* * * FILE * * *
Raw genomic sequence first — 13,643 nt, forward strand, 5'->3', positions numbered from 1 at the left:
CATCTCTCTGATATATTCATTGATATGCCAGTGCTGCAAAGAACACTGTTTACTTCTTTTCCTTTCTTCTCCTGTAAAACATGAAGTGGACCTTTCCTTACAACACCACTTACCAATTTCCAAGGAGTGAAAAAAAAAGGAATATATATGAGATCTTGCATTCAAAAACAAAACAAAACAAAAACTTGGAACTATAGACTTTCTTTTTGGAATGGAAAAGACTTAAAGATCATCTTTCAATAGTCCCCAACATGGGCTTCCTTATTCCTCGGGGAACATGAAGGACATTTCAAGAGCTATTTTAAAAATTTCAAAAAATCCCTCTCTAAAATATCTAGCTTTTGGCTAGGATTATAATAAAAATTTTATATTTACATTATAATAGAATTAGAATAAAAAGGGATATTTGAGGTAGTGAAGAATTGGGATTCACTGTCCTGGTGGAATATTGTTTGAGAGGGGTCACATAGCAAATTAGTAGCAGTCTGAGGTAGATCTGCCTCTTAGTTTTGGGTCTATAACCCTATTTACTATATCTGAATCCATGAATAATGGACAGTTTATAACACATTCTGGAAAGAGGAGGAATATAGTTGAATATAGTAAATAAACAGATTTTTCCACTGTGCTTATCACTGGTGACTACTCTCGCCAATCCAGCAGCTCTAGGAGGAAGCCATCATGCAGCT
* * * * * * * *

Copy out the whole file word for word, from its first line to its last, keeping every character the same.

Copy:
Raw genomic sequence first — 13,643 nt, forward strand, 5'->3', positions numbered from 1 at the left:
CATCTCTCTGATATATTCATTGATATGCCAGTGCTGCAAAGAACACTGTTTACTTCTTTTCCTTTCTTCTCCTGTAAAACATGAAGTGGACCTTTCCTTACAACACCACTTACCAATTTCCAAGGAGTGAAAAAAAAAGGAATATATATGAGATCTTGCATTCAAAAACAAAACAAAACAAAAACTTGGAACTATAGACTTTCTTTTTGGAATGGAAAAGACTTAAAGATCATCTTTCAATAGTCCCCAACATGGGCTTCCTTATTCCTCGGGGAACATGAAGGACATTTCAAGAGCTATTTTAAAAATTTCAAAAAATCCCTCTCTAAAATATCTAGCTTTTGGCTAGGATTATAATAAAAATTTTATATTTACATTATAATAGAATTAGAATAAAAAGGGATATTTGAGGTAGTGAAGAATTGGGATTCACTGTCCTGGTGGAATATTGTTTGAGAGGGGTCACATAGCAAATTAGTAGCAGTCTGAGGTAGATCTGCCTCTTAGTTTTGGGTCTATAACCCTATTTACTATATCTGAATCCATGAATAATGGACAGTTTATAACACATTCTGGAAAGAGGAGGAATATAGTTGAATATAGTAAATAAACAGATTTTTCCACTGTGCTTATCACTGGTGACTACTCTCGCCAATCCAGCAGCTCTAGGAGGAAGCCATCATGCAGCT